GM's older pickup design also will continue as 1999 models as the GMC Sierra Classic and Chevrolet C/K. They will be available in half-ton, three-quarter-ton and 1-ton versions.
GM has given no official word on any 1999 changes for the compact Chevrolet S-Series and GMC Sonoma pickup. However, it is likely that the small truck will receive a third door for its extended Space Cab sometime later in the model year.
Chevy and GMC full-size G Vans also will remain essentially unchanged in 1999.
Although American Isuzu Motors has hinted that it might soon add a Class-2 truck to its line of commercial cabover models, currently its one light-truck offering suitable for fleet applications is the Hombre. The compact pickup is built on the same U.S. assembly line as its GM cousin, the Chevy S-Series/GMC Sonoma but wears unique sheet metal supplied by GM do Brasil. While Isuzu has offered no official word yet, one change for 1999 may be a three-door version of the Hombre's extended Space Cab. GM's 2.2-liter 4 cylinder will continue as the truck's base engine mated to a 5-speed manual overdrive transmission. Both 2- and 4-wheel-drive models will be available.
The major change for Mazda's B-Series compact pickup was the introduction of a four-door cab as the 19981/2 Cab Plus 4 model. Built by Ford on its Ranger platform, the Mazda B-Series also received a thorough styling update earlier in the 1998 model year, so don't expect other changes of note for 1999. The B2500 is powered by a 119-hp 2.5-liter 4-cylinder engine, the B3000 by a 3-liter V6 producing 150 hp and the B4000 by a 160-hp 4-liter V6. The standard transmission for all three models is a 5-speed manual overdrive, and a 4-speed automatic with a lockup torque converter is optional. The V6 models are available with either 2- or 4-wheel drive.
Introduced in 1998, Nissan's compact Frontier pickup will have no significant exterior changes for 1999. However, it will see some noteworthy powertrain modifications, including availability of a 3.3-liter V6 engine and automatic transmission for 4-wheel-drive models. The V6, which was introduced for 2-wheel-drive models halfway through the 1998 model year, produces 170 hp and peak torque of 200 pound-feet. This year, Nissan also will offer all V6 models with an optional limited-slip differential. The Frontier's base engine is a dual-overhead-cam 2.4-liter 4-cylinder. Nissan will continue to offer both Standard and King Cab versions in the new model year, in addition to an optional electronically controlled 4-speed automatic transmission.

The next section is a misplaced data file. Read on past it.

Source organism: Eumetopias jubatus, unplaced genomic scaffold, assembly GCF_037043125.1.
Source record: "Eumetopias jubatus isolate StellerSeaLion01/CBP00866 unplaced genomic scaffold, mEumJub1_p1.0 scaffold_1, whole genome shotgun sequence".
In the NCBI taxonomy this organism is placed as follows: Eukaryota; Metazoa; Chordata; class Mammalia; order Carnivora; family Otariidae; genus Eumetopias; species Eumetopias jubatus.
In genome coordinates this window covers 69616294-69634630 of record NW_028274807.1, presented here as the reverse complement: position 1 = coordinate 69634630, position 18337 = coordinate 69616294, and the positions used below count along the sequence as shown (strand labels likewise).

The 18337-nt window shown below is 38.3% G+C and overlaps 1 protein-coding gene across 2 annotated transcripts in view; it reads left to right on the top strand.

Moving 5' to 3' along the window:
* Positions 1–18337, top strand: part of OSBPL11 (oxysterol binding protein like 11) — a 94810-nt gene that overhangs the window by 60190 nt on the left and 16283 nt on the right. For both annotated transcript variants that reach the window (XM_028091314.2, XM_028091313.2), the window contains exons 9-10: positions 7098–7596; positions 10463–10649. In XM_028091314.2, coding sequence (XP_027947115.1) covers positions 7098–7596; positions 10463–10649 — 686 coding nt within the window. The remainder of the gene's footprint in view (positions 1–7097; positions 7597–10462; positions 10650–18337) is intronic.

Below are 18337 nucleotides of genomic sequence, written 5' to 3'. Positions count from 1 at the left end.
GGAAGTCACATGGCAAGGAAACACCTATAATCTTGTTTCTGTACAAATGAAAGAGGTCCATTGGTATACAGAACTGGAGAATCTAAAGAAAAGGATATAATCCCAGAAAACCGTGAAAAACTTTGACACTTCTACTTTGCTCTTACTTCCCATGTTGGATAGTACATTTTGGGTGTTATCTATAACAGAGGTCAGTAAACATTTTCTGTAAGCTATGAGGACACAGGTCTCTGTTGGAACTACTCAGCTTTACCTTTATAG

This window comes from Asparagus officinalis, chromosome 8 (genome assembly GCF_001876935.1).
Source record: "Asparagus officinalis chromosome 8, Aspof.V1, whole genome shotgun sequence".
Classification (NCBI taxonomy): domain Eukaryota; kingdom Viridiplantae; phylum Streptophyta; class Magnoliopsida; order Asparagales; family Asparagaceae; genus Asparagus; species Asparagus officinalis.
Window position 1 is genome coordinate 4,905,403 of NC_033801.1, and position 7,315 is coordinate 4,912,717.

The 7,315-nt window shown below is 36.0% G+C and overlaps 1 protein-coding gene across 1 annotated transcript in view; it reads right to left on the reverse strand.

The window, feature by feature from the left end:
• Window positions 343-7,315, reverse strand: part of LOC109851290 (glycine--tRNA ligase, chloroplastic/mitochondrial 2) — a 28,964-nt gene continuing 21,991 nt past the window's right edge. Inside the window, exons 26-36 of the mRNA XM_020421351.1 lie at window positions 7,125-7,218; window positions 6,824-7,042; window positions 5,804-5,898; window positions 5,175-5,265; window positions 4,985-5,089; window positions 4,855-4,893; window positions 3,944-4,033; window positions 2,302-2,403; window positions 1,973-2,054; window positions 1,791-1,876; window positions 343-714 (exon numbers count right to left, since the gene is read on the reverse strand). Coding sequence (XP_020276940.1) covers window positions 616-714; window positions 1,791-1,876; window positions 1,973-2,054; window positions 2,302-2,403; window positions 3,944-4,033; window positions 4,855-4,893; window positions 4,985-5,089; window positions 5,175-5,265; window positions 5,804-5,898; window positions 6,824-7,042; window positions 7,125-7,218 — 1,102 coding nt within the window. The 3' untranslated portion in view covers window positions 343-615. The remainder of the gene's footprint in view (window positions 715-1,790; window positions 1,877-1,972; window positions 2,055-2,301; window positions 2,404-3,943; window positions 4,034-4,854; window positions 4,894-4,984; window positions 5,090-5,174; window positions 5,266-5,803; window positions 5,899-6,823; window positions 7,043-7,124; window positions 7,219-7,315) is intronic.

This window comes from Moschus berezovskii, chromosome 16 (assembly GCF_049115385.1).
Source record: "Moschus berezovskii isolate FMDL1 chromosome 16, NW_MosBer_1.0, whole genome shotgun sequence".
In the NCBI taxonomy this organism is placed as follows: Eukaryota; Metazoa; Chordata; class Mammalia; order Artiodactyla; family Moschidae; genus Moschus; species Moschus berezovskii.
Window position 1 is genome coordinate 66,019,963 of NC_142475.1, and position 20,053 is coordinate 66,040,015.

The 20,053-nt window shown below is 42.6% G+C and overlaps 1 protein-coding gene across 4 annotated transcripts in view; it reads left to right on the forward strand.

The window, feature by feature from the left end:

No official word was available at presstime on Toyota's plans for its 1999 light-truck models. It's expected, however, that the compact Tacoma pickup will receive few, if any, changes. It is currently available in regular and extended-cab models with either an in-line 4-cylinder or V6 engine. Notable options include a full-locking rear differential that you can engage with a dash-mounted button.
The larger T100, which fits somewhere in between a domestic mid- and full-size pickup, will be unchanged for 1999. You can expect Toyota to replace the T100 before the end of the model year with the T150, an even larger model that will compete with full-size trucks such as the Ford F-150, Chevy Silverado and Dodge Ram. Built at a new plant in Indiana, the T150 will be available with Toyota's 3.4-liter V6 and the company's 4.7-liter V8. Toyota will offerit with standard and four-door extended cabs in both 4x2 and 4x4 configurations.
Jim Mele is editorial director for Fleet Owner magazine, PRIMEDIA Intertec, a division of PRIMEDIA (Overland Park, Kan.).
Copyright 1998 PRIMEDIA Intertec. Excerpted and edited from July 1998 Fleet Owner. Used with permission.